During the American Revolution, a man in civilian clothes rode past a group of soldiers repairing a small defensive barrier. Their leader was shouting instructions, but making no attempt to help them. Asked why by the rider, he retorted with great dignity, “Sir, I am a corporal!”
The stranger apologized, dismounted, and proceeded to help the exhausted soldiers. The job done, he turned to the corporal and said, “Mr. Corporal, next time you have a job like this and not enough men to do it, go to your commander-in-chief, and I will come and help you again.” The “stranger” was none other than George Washington. (From “Today in the Word,” March 6, 1991.)
Being a servant is something that is quite foreign for us humans. From the moment we push snooze, to the moment we return to slumber, we are thinking about the one and only, the unmistakable, the everything better be right, the better ideas and thoughts than you, the one and only ME! Sorry if that offends anyone, as it’s a generalization, but it is more true than it is false.
Think about how we go about our days. We get ourselves ready, making ourselves look good, so that others don’t think badly about us. We make our way to work, and when things don’t go as quickly or smoothly as we think they should, what happens?
Oh, yes, we begin to massage that thing called the horn or we practice counting with just one of our fingers.
And when we get to where we are going and the only spots available to park mean that we will have to walk an extra forty fee, what happens?
Oh yes, we suddenly turn the inside of our vehicle into an echo chamber of curses. Then, as we wipe the sweat from our brow, having walked an extra few steps, and made our way to our desks or whatever it may be we have another set of “how it’s gotta be’s” for the day.
Where does that land us by the end of the day?
What would our world look like if we applied the following: “Above all, keep loving one another earnestly, since love covers a multitude of sins. Show hospitality to one another without grumbling. As each has received a gift, use it to serve one another as good stewards of God’s varied grace.” (1 Peter 48-10a)
Think about it. If we spend more energy realizing who we have been made to be, rather than who we think we are, we would be more apt to serve those around us.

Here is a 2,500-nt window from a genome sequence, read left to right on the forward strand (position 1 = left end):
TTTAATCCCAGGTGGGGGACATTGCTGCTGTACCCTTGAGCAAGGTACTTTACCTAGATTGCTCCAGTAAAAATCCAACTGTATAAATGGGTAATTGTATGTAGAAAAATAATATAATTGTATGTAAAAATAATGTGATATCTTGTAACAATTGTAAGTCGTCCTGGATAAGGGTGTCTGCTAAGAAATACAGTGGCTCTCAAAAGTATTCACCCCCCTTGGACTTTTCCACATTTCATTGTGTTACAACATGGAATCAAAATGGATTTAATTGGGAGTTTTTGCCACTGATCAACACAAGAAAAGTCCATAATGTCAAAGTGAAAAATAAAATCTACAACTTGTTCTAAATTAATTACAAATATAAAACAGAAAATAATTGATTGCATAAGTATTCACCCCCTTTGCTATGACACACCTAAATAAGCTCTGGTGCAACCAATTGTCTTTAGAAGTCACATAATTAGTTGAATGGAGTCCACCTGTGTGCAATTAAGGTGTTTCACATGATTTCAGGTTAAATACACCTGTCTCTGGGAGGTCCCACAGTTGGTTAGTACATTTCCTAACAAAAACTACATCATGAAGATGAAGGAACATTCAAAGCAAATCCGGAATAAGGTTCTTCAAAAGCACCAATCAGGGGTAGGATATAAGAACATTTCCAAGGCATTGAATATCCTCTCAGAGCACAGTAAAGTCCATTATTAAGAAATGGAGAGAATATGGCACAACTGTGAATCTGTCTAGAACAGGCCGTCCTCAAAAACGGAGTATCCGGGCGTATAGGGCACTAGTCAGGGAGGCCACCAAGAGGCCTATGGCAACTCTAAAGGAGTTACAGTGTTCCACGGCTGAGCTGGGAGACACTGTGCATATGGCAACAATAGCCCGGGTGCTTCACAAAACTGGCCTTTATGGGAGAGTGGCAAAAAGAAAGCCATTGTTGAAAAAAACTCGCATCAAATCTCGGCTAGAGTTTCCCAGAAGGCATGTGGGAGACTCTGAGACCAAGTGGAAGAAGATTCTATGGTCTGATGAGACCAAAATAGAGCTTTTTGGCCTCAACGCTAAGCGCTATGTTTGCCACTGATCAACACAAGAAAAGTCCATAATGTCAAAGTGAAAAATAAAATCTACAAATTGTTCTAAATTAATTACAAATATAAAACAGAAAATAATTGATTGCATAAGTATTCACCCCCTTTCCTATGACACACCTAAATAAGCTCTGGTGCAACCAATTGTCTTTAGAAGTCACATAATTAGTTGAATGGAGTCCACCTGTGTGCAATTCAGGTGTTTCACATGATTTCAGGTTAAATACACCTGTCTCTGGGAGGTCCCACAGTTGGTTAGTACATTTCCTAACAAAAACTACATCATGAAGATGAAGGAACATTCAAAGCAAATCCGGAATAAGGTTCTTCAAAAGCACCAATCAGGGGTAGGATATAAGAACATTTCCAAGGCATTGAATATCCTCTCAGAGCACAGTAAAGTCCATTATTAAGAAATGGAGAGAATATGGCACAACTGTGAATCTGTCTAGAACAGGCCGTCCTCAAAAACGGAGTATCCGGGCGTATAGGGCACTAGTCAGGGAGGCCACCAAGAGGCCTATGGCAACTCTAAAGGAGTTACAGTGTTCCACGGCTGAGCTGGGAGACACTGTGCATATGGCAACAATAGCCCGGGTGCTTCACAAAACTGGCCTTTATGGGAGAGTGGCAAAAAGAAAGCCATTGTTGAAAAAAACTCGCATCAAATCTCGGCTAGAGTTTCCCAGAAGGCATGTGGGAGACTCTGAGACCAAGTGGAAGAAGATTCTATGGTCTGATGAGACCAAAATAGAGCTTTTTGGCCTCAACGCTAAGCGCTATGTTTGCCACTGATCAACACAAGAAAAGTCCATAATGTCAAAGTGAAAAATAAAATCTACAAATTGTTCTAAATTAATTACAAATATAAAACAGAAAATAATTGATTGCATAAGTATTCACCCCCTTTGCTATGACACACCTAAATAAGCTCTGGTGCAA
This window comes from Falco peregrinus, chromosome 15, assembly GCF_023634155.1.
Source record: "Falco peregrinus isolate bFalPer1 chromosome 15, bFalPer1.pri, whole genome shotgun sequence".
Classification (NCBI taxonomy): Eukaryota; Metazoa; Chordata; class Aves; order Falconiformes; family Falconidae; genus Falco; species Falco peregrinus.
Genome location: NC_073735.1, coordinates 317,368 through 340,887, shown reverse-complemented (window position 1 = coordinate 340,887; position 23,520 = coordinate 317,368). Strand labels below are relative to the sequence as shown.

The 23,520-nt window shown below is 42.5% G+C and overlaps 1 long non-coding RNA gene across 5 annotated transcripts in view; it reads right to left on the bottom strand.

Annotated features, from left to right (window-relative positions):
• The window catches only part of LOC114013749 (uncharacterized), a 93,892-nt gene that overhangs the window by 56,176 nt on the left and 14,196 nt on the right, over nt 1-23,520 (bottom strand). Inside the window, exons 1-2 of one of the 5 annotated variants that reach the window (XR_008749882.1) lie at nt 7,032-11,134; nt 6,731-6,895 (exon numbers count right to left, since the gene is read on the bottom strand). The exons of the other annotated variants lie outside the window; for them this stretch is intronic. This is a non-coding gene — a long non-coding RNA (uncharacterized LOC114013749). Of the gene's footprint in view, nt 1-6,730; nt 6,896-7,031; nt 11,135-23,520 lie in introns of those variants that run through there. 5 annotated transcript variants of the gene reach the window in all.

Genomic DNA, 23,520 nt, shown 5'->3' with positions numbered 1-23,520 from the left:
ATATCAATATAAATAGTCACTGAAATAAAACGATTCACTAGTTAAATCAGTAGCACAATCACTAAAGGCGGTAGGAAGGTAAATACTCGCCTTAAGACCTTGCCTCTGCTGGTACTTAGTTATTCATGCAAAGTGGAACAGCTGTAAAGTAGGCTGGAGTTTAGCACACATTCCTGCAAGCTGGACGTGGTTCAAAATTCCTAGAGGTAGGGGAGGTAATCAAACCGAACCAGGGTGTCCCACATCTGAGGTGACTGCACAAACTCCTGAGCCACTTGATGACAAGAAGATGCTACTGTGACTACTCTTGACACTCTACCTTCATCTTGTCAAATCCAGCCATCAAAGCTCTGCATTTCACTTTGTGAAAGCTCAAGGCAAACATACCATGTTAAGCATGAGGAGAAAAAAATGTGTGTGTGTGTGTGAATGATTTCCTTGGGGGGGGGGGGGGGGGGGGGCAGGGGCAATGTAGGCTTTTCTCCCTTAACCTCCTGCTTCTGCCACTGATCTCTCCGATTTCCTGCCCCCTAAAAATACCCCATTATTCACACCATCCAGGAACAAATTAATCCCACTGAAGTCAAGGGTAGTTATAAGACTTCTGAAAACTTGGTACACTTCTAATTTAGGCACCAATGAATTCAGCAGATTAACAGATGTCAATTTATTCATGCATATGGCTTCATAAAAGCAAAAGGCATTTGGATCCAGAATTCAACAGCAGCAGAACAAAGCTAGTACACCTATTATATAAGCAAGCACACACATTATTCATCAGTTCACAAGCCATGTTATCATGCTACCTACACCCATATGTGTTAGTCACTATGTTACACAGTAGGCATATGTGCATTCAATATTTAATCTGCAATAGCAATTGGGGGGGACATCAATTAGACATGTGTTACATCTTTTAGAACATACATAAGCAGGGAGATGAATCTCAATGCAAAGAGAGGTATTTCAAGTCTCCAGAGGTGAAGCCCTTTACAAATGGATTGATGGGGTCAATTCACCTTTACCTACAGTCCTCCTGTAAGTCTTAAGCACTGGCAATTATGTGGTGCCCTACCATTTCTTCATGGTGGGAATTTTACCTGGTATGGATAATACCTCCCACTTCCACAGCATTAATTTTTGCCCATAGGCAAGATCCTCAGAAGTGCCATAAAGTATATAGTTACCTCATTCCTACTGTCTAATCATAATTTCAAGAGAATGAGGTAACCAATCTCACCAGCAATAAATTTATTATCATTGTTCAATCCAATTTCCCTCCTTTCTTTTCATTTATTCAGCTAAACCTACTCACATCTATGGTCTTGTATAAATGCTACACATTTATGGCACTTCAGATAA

Sure, we are going to have our bad days. But even those days are blessed, for we are who we are because of one reason: Jesus Christ. The graces of God were that He sent His one and only Son to this earth to save us. For it was by this same selfishness that we struggle with, that Adam and Eve fell.
The sin of “me, me, me” radiates all throughout mankind, and God’s blessed story of humanity, but He promised to provide a means for making it right His Son. And His Son, Jesus did so, by living a perfect life on this earth, suffering a brutal beating for no crime committed, shedding His blood upon the cross, humiliating Himself through death and the tomb, finally conquering by rising from the grave, and eventually preparing our way to heaven by ascending.
We are able to serve others and in face, as the reading above states, called and commanded to do so, all because of the fact that Jesus first served us. That’s the gift you have forgiveness and freedom from sin. And that gift is what then works in your heart and moves you to serve those around you.
Yes, your day may not be the day you want it to be. Yes, you may not be treated by others the way you think you ought to be treated. Yes, you may be of a certain status in this world. But what does all of that have to do with who Jesus has made you to be?
George Washington didn’t have to get off the horse and help he could have commanded the corporal to get to work. But Washington’s wisdom knew that by setting an example, by serving his fellow brother, a bigger impact would be made.